College Station woman headed to Berlin for Special Olympics World Games

Allison will be competing in cycling and is the only female cyclist going from the State of Texas.
Allison Dohrman, a cyclist with Down Syndrome from College Station, is training hard for the...
Allison Dohrman, a cyclist with Down Syndrome from College Station, is training hard for the Special Olympics World Games in Berlin. Allison is also raising funds to pay for the portion of the trip not paid for by the Special Olympics.(KBTX)
Published: Mar. 12, 2023 at 9:20 PM CDT
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COLLEGE STATION, Texas (KBTX) -With less than 100 days until the Special Olympics World Games in Berlin, one athlete from College Station is training hard for the chance to bring home a gold medal.

Allison Dohrman, a 24-year-old cyclist with Down Syndrome, is the Lone Star State’s sole representative at the 2023 World Games.

The College Station resident will compete alongside just over 200 hundred athletes with the goal of covering the distance as quickly as possible to reach the finish line in their perspective competitions and races.

Her loved ones view this opportunity as a once-in-a-lifetime chance, one she’s worked tirelessly to earn.

“For several years she’s been doing road rascals training which is the local cycling group for Special Olympics and they compete in a regional and a state level and she has to have qualifying times and so there’s training involved each week and just training on her own so that she can make those qualifying times and then they ultimately put her name in the lottery and she was the one chosen to represent the United States from Texas,” says Allsion’s mom Michelle.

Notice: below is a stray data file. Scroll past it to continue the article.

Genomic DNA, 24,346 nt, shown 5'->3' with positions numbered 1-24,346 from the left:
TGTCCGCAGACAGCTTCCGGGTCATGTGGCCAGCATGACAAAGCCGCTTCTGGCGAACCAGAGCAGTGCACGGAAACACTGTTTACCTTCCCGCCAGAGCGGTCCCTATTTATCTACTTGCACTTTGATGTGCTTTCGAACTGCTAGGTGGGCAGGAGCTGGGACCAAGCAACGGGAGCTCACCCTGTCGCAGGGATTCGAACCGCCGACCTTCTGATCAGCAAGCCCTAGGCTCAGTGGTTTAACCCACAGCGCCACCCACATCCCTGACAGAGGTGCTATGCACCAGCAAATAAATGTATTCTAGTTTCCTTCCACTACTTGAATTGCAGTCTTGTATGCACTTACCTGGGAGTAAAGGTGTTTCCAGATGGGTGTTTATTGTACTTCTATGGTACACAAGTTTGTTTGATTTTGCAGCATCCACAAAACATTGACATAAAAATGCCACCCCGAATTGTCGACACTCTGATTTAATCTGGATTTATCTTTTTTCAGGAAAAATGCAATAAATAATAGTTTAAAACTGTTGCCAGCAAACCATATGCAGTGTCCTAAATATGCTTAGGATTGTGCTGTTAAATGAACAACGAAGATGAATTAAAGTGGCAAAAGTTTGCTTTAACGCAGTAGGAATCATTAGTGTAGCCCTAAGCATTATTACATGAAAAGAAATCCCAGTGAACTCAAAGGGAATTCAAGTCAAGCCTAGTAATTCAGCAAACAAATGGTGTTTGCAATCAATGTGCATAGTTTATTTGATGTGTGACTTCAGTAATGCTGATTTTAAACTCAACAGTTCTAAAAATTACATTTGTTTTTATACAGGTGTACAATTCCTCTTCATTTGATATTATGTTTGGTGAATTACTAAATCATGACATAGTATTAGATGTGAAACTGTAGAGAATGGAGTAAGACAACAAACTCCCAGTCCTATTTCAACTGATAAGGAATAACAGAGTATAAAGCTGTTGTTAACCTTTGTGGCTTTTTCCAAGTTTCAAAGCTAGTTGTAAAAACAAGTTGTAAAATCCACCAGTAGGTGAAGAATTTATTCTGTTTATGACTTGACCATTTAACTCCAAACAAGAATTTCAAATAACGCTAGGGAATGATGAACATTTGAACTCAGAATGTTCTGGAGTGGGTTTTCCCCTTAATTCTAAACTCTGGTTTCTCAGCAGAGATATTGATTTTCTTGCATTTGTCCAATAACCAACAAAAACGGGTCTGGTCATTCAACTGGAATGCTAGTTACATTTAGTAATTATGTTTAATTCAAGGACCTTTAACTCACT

Allsion’s coaches believe that having the chance to compete in Berlin is an excellent opportunity, and they consider her one of the best representatives from Aggieland and Texas.

“She works hard when she comes to practice and is just a great teammate, encouraging others,” says Special Olympics Road Rascals Cycling Team coach David Schmitz. “She’s just a great person to have around. We’re so proud of her and happy to have her on the team.”

Allison’s mom says it’s important to not only support her daughter but all athletes involved in the Special Olympics and believes the lessons learned will stick with them forever.

“It really does help our kids to be more independent and give them that confidence so that they see that they can do things for themselves and on their own and that they can become stronger and they can have that discipline and to do even better in life,” says Michelle. “She’ll have to show some independence because she has to travel by herself part of the time, the hard work of the training and the discipline, just being able to follow directions and doing what the coaches are wanting her to do it’s going to help her grow as a person and as an athlete tremendously.”

Allison is fundraising for the portion of the trip not covered by the Special Olympics. If you would like to help or learn more we have more information at the link below.